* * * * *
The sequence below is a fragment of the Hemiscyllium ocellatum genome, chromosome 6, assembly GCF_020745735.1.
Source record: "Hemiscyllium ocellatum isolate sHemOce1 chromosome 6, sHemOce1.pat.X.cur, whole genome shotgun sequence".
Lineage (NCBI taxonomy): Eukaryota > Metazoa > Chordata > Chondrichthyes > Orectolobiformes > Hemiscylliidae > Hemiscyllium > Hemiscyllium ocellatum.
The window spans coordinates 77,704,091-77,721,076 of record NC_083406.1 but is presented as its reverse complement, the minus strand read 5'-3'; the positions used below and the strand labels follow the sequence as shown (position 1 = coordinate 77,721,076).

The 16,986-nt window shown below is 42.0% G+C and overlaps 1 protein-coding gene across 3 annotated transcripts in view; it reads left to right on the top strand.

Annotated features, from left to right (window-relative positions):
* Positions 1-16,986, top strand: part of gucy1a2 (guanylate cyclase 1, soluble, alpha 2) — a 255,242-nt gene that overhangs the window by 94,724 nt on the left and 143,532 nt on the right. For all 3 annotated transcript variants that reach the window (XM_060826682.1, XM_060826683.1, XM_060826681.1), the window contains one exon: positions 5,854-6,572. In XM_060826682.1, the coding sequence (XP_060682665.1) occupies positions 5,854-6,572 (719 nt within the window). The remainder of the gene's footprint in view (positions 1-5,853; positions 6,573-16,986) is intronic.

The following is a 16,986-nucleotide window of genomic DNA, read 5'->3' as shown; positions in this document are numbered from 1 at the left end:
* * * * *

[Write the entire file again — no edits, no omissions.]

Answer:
The sequence below is a fragment of the Hemiscyllium ocellatum genome, chromosome 6, assembly GCF_020745735.1.
Source record: "Hemiscyllium ocellatum isolate sHemOce1 chromosome 6, sHemOce1.pat.X.cur, whole genome shotgun sequence".
Lineage (NCBI taxonomy): Eukaryota > Metazoa > Chordata > Chondrichthyes > Orectolobiformes > Hemiscylliidae > Hemiscyllium > Hemiscyllium ocellatum.
The window spans coordinates 77,704,091-77,721,076 of record NC_083406.1 but is presented as its reverse complement, the minus strand read 5'-3'; the positions used below and the strand labels follow the sequence as shown (position 1 = coordinate 77,721,076).

The 16,986-nt window shown below is 42.0% G+C and overlaps 1 protein-coding gene across 3 annotated transcripts in view; it reads left to right on the top strand.

Annotated features, from left to right (window-relative positions):
* Positions 1-16,986, top strand: part of gucy1a2 (guanylate cyclase 1, soluble, alpha 2) — a 255,242-nt gene that overhangs the window by 94,724 nt on the left and 143,532 nt on the right. For all 3 annotated transcript variants that reach the window (XM_060826682.1, XM_060826683.1, XM_060826681.1), the window contains one exon: positions 5,854-6,572. In XM_060826682.1, the coding sequence (XP_060682665.1) occupies positions 5,854-6,572 (719 nt within the window). The remainder of the gene's footprint in view (positions 1-5,853; positions 6,573-16,986) is intronic.

The following is a 16,986-nucleotide window of genomic DNA, read 5'->3' as shown; positions in this document are numbered from 1 at the left end: